Jennifer Camper expanded on the horrors that can come out of queerness and why they should be explored: “Queer horror can be very cathartic. It can help digest certain experiences.” Camper added, in one of the panel’s most memorable exchanges, “Horror should belong to the marginalized.”
This idea has been getting more traction as the genre evolves. While horror has been quite white for many a decade, some of its most terrifying tales come from the violence thrust upon characters that have either been bullied (It), the targets of male violence (Halloween), or persecuted due to their race or gender identity (Get Out, Nightbreed). Queer horror seems to be the perfect place to broaden the horizons on the violence, fears, and monsters to which the experience of the oppressed can give life.
Jen Hickman spoke to the “physical adrenaline of horror.” Hickman commented how dystopian settings can prove to be fertile ground for queer horror based on how violently it suppresses the manifestation of sexual preferences and identities. They said, “Institutional horror can feel very banal. Erotica can helps us get under the skin of the reader to have them feel what it’s like to be denied being themselves.”
In this regard, Justin Hall noted that the gutter — the space between the panels in a comic book page — is where “we can let our sadism loose.” Not everything has to be shown. There has to be space left for imagination so that readers can insert their experiences and filter horror through their own perspectives.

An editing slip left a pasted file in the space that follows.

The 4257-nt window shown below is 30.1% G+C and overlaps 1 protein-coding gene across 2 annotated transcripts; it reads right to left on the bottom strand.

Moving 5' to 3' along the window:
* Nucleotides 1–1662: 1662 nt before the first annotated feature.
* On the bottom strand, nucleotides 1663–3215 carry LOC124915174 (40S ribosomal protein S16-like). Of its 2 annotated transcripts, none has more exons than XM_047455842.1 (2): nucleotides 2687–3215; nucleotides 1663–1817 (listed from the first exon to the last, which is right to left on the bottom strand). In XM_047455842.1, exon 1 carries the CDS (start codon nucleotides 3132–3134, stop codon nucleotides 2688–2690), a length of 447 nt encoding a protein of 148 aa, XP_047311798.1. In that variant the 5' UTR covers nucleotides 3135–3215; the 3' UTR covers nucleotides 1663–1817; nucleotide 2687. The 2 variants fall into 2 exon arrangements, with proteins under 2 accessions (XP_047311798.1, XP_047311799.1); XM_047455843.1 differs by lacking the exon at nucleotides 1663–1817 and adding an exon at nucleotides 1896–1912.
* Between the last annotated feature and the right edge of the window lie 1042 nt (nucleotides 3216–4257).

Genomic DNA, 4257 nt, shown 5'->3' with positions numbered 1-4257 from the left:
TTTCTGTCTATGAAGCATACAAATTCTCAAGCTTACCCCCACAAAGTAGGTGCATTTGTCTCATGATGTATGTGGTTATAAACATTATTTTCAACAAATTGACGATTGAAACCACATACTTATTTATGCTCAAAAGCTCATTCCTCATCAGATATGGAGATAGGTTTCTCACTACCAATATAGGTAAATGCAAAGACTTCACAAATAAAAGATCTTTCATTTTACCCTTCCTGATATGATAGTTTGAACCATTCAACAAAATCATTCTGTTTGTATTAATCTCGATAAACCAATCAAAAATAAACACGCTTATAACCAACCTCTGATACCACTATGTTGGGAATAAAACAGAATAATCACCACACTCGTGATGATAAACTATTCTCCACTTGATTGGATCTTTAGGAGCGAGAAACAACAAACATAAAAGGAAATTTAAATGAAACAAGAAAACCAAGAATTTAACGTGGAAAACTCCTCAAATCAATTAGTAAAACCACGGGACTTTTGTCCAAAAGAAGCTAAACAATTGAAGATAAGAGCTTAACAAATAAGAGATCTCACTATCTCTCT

This panel was important. It was necessary. It was a very honest look at queerness in horror that reveals a lot about the anxieties many have when dealing with queer or Latinx or Black and Brown characters in their stories, whether it’s from a creator’s or a reader’s view. Can we be monsters? Can we still be victims? Do we have to be worried about bleeding into controversy? Where do we draw the line on risk? Does a line even exist?
In my opinion, it all comes down to the story and how clever it is when navigating these questions, even going beyond them. Here is a look at some of the comics I found at Flame Con that serve as evidence of the risks and ideas one can indulge in with queer horror.
1. Vampires Will Never Hurt You, by Jude Vigants
This comic is one short but visceral experience. This is interesting because much of its horror and its violence is kept under the skin, except in one specific scene which I will not spoil. It tells the story of Jamie, a nonbinary teenager, and their best friend Vicky in Halloween night. The neighborhood bully has been particularly nasty leading up to Halloween and Jamie has decided not to go out trick’r’treating. Vicky decides to go out, regardless of whether the it’s safe or not, but finds that Jamie has decided to come out as well in full costume. The question is, is it Jamie beneath the costume? Is there someone or something else behind the cheap mask they are wearing?